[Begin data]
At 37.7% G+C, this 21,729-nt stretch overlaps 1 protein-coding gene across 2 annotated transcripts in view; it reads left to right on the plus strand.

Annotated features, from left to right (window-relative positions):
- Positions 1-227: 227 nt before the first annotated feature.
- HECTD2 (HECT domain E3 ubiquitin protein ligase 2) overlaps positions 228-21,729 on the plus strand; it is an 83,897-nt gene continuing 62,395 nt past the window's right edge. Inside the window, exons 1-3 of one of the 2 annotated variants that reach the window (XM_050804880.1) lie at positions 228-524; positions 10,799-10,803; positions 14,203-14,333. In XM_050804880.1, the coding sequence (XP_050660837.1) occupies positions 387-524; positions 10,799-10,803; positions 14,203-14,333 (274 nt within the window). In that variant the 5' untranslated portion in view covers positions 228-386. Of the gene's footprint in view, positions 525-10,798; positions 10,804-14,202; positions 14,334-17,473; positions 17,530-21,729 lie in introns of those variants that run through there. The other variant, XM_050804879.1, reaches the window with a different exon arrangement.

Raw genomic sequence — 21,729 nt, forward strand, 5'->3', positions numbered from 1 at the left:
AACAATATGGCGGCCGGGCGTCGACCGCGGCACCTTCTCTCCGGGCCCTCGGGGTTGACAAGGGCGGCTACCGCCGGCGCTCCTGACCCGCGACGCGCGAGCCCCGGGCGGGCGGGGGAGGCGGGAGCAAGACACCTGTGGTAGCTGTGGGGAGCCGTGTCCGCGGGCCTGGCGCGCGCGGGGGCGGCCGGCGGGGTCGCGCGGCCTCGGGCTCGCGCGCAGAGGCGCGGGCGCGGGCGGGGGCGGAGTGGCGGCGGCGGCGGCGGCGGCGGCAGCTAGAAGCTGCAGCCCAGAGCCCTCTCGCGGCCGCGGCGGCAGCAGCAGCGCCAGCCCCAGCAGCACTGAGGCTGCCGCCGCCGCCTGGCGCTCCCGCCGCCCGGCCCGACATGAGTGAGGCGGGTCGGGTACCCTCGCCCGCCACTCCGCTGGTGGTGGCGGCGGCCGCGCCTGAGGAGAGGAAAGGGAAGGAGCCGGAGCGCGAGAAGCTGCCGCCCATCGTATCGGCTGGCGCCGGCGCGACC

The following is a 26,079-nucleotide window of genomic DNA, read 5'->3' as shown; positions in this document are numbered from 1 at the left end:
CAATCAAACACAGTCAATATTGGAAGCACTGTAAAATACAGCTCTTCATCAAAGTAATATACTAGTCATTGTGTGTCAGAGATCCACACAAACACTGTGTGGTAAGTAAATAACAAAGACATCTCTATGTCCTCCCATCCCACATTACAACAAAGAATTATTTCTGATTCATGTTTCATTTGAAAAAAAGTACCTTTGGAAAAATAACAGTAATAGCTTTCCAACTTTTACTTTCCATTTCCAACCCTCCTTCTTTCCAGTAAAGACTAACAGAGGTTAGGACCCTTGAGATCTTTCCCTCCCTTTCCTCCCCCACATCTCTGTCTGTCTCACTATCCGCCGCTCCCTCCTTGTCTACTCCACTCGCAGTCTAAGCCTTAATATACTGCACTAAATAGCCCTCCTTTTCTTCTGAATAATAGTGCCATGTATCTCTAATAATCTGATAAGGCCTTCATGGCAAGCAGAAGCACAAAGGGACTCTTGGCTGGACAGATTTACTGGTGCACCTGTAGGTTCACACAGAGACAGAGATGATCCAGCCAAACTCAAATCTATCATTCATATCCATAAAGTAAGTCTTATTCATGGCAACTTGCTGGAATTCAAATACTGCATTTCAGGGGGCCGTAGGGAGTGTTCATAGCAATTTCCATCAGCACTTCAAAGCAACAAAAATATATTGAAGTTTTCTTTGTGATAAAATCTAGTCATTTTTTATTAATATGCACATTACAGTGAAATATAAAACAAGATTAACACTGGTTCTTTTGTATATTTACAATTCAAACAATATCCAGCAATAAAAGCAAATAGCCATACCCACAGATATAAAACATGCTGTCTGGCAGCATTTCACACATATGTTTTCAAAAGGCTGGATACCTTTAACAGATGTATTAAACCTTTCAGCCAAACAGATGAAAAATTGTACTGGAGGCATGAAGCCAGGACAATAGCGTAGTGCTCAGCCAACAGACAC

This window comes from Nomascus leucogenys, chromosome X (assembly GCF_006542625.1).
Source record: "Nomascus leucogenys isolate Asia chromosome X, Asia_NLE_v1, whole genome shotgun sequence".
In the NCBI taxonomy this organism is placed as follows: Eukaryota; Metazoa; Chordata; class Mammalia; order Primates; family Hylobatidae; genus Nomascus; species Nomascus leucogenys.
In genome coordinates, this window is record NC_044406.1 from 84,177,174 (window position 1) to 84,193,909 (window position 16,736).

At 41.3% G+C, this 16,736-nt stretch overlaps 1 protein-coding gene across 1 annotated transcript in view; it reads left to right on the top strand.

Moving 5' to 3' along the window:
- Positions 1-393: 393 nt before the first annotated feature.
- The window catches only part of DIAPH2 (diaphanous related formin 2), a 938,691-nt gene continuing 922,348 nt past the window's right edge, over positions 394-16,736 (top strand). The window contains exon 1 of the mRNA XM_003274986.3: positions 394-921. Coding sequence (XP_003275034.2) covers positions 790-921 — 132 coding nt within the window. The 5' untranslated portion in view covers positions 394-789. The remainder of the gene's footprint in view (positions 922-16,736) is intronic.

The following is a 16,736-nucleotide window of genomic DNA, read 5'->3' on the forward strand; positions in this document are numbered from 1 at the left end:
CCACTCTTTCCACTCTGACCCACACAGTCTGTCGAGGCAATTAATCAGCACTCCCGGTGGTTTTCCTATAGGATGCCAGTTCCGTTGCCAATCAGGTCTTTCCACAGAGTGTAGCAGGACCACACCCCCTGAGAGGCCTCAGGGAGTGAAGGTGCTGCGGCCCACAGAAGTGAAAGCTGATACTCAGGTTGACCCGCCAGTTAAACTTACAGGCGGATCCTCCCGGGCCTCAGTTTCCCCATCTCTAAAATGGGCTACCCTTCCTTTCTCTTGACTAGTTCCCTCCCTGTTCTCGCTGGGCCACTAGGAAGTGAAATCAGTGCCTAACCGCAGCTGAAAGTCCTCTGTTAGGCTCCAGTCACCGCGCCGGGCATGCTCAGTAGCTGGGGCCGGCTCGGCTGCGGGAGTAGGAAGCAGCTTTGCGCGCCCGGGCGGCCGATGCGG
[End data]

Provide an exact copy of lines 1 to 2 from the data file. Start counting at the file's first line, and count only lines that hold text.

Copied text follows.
At 37.7% G+C, this 21,729-nt stretch overlaps 1 protein-coding gene across 2 annotated transcripts in view; it reads left to right on the plus strand.

Annotated features, from left to right (window-relative positions):